Face Coverings Now Mandatory in Shops
Face coverings are now compulsory for customers in shops in England. Coverings are mandatory in enclosed public spaces such as supermarkets, indoor shopping centres, transport hubs, banks and takeaways. Police can hand out fines of up to £100 to those who do not comply.
Guidance issued by the government on Thursday for England states that staff in premises where face coverings are required are encouraged to take steps “to promote compliance with the law” and can refuse entry to people who do not have a valid exemption under the rules. However, some retailers have insisted they will not enforce the rules.
There are exemptions to the new rules for children under 11, those with disabilities or certain health conditions, such as respiratory or cognitive impairments that make it difficult for them to wear a face covering.
Read more from the BBC.
Promising Results for Oxford Coronavirus Vaccine
A coronavirus vaccine developed by the University of Oxford appears safe and triggers an immune response. Trials involving 1,077 people showed the injection led to them making antibodies and T-cells that can fight coronavirus. The findings are hugely promising, but it is still too soon to know if this is enough to offer protection and larger trials are underway. The UK has already ordered 100 million doses of the vaccine.
The vaccine – called ChAdOx1 nCoV-19 – is being developed at unprecedented speed. It is made from a genetically engineered virus that causes the common cold in chimpanzees. It has been heavily modified, first so it cannot cause infections in people and also to make it “look” more like coronavirus.
There were no dangerous side-effects from taking the vaccine, however, 70% of people on the trial developed either fever or headache. The researchers say this could be managed with paracetamol. Prof Sarah Gilbert, from the University of Oxford, UK, says: “There is still much work to be done before we can confirm if our vaccine will help manage the Covid-19 pandemic, but these early results hold promise.”
Read more from the BBC.
UK secures early access to 90 million COVID-19 vaccine doses
- 30 million doses of a vaccine being developed by BioNTech and Pfizer, the first agreement the two companies have signed with any government. This vaccine has reached Phase 2 trials.
- The second deal is an agreement in principle for 60 million doses of a vaccine being developed by Valneva, with an option to acquire a further 40 million doses if this vaccine is proven to be safe, effective and suitable. Valneva, which has a factory in Livingston, Scotland, is developing an inactivated virus vaccine and the government is expected to contribute to the cost of clinical trials. Funding is also being negotiated to expand the Scottish facility to allow production of up to 100 million doses for the UK and around the world.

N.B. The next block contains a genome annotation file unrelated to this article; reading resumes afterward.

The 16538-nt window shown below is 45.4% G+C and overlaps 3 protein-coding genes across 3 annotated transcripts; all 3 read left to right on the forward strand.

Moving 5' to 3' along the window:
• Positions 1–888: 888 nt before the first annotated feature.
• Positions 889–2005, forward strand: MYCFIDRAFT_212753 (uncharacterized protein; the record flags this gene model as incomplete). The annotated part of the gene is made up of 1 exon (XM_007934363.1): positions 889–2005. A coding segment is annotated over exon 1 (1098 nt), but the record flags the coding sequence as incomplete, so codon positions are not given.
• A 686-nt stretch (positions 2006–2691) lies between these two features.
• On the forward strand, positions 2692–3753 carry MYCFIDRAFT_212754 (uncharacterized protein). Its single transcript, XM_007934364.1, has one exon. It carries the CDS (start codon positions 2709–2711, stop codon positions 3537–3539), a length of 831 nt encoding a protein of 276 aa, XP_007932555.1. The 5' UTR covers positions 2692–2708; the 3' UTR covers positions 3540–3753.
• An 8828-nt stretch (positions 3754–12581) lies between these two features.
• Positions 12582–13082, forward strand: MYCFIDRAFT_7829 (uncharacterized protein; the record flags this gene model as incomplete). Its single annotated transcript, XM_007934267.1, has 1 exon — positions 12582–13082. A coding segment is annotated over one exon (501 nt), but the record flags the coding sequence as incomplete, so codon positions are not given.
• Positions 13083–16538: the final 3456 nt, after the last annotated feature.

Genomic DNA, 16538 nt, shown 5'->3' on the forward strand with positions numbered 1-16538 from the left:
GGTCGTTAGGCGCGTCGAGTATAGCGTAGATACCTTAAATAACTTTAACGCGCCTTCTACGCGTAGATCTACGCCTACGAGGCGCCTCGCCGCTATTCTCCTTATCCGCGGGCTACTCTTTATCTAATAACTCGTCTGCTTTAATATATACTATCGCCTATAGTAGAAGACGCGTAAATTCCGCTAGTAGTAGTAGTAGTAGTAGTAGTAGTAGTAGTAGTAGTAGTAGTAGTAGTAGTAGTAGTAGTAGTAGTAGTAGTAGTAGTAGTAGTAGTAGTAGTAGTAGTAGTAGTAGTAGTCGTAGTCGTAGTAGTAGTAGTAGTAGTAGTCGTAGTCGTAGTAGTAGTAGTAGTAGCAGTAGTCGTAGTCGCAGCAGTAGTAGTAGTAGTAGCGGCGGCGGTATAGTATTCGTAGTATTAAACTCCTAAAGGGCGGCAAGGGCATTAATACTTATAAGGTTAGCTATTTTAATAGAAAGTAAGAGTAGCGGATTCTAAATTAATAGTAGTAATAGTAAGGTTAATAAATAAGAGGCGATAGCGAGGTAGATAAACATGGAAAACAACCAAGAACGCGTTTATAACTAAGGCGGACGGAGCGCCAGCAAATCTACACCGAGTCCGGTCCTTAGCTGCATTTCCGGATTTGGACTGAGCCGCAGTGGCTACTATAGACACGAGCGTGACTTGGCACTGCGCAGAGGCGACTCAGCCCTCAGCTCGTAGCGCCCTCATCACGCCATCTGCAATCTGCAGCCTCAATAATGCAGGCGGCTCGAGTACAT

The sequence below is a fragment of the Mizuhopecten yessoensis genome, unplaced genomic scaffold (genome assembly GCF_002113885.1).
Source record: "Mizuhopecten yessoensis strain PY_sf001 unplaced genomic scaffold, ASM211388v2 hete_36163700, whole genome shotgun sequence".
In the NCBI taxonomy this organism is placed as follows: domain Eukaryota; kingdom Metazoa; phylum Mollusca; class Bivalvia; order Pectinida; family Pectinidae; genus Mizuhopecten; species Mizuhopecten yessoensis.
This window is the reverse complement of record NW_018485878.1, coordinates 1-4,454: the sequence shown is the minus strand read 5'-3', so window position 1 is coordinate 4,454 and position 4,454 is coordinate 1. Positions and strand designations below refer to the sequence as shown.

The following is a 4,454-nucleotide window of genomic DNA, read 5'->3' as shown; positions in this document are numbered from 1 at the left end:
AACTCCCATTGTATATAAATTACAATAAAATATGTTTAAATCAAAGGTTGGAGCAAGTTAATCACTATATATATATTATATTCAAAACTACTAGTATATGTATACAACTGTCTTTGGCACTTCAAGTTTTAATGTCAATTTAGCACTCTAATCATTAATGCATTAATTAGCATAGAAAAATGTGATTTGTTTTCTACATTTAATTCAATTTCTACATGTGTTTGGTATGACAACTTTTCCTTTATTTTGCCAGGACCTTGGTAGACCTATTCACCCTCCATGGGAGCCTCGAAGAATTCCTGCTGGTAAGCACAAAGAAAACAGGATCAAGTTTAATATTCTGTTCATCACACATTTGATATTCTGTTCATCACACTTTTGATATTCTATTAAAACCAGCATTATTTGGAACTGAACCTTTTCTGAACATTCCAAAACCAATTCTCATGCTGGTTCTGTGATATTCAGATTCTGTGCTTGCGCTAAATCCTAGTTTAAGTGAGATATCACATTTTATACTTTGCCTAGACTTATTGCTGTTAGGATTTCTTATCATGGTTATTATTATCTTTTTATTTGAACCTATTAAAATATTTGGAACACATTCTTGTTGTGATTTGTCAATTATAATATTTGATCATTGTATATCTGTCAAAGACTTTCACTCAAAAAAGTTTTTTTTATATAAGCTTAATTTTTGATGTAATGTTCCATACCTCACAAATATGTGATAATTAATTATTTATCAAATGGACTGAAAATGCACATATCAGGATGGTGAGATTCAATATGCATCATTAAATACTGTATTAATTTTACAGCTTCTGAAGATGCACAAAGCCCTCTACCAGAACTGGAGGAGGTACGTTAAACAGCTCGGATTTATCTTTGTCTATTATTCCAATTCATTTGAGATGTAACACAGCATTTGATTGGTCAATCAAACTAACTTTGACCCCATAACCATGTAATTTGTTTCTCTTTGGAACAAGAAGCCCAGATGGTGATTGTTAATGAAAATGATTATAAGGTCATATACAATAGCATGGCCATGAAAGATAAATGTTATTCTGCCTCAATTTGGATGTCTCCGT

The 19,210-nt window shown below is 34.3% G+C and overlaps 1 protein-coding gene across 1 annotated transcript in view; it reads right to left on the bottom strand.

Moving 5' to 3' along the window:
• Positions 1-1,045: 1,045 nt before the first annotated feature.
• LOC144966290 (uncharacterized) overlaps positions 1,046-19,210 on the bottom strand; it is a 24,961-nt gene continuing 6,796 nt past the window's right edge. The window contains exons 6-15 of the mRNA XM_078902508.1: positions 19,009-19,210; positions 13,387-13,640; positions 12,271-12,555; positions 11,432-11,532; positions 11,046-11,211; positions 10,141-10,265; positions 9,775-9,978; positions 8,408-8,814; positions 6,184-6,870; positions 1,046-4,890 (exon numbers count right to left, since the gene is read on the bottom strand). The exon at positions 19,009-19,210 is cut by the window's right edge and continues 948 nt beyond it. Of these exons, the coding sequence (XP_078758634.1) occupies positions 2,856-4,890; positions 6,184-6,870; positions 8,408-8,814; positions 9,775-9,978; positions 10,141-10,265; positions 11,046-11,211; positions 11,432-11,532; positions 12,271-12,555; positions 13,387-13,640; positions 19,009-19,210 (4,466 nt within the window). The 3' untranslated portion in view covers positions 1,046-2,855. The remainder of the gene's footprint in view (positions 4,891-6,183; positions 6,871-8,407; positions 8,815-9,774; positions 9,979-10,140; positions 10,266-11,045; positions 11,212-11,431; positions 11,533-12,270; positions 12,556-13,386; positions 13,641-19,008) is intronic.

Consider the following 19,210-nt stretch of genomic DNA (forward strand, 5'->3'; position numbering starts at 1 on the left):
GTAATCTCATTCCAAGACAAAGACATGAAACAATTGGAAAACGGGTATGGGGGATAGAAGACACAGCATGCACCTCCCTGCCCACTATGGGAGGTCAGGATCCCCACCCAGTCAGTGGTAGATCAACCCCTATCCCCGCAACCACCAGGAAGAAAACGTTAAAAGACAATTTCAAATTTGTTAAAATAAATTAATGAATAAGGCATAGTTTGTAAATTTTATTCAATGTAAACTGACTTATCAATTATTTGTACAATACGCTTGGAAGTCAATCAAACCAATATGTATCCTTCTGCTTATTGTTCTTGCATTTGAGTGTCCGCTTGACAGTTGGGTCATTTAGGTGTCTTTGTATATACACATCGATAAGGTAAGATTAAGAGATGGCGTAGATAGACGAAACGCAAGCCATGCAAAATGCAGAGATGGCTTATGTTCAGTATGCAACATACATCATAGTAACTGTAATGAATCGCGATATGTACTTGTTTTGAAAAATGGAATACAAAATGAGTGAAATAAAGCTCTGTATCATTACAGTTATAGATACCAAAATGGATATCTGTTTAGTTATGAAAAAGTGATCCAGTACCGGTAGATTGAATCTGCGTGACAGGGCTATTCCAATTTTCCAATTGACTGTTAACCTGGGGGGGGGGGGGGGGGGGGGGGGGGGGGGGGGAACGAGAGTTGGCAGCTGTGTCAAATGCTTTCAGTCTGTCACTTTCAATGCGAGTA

- The third deal is with AstraZeneca and it gives the UK a possible one million doses of a treatment with COVID-19 neutralising antibodies which could be used to protect those who cannot be vaccinated, such as those who are immunocompromised.
The three agreements mean England, Scotland, Wales, and Northern Ireland would have enough doses to vaccinate priority groups, such as health and social care workers and those at increased risk of serious complications or death from the coronavirus. However, speaking during a visit to a school in Kent, Prime Minister Boris Johnson said he cannot be “100% confident” that a coronavirus vaccine will be available this year or next year.
Read more from Sky News.
River Thames ‘severely polluted with plastic’
The River Thames has some of the highest recorded levels of microplastics for any river in the world. Scientists have estimated that 94,000 microplastics per second flow down the river in places. The quantity exceeds that measured in other European rivers, such as the Danube and Rhine.
Many forms of microplastics were found in the Thames, including glitter, microbeads from cosmetics and plastic fragments from larger items. The bulk of the microplastics came from the break-down of large plastics, with food packaging thought to be a significant source. “Flushable” wet wipes were found in high abundance on the shoreline forming “wet wipe reefs”. However, the scientists also pointed out that the Thames is cleaner than it used to be with respect to some pollutants, such as trace metals.
Researchers at Royal Holloway, University of London, are calling for stricter regulations on the labelling and disposal of plastic products. They warn that careless disposal of plastic gloves and masks during the coronavirus pandemic might make the problem of plastic pollution worse.
Read more from the BBC.